How did people become lactose intolerance? How is still prevalent amongst people? These are just some of the questions that I have asked myself and I am sure others have wondered about as well. When my doctor first told me I was lactose intolerant, he explained to me as to why.
My doctor explained to me that African Americans, Latinos, Native Americans, and other indigenous people have higher chances of being lactose intolerant. He went on to talking about how the start of lactose intolerance dates back to the 15th century. Cows originate from Europe. They were first introduced to Native Americans and African Americans in the “New World.” When the cow’s milk was introduced to the indigenous and African Americans, they most likely experienced cramps, bloating, gas and diarrhea. Why? Because their bodies did not produce the lactase enzyme in order to properly digest the sugars in milk. They bodies were not familiar with diary.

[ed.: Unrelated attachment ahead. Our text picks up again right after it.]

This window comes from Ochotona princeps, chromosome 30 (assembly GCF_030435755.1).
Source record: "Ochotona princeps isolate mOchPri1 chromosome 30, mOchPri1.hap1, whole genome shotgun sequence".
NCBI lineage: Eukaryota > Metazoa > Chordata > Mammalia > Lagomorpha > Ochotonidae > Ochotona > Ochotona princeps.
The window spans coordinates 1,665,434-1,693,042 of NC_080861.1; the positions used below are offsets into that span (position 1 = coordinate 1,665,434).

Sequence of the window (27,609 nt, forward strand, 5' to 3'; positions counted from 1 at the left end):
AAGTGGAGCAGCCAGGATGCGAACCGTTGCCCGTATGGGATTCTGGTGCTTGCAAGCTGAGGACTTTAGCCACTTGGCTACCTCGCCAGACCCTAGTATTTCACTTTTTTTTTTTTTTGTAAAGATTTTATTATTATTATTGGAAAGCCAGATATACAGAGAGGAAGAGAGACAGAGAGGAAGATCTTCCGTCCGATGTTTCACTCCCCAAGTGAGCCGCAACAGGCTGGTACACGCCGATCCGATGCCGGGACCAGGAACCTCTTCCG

Overtime, people started to gain a tolerance for dairy. However, the intolerance to digest lactose still prevails in these ethnicities leading to lactose intolerance being genetic. This is known as primary hypolactasia. Although it can be genetic, lactose intolerance– as mentioned in one my previous posts– can also develop overtime due to the lack of the lactose enzyme production in your small intestine, which is known as secondary hypolactasia. Some people can also be born with lactose intolerance, which is known as congenital lactase deficiency, but it is not very common.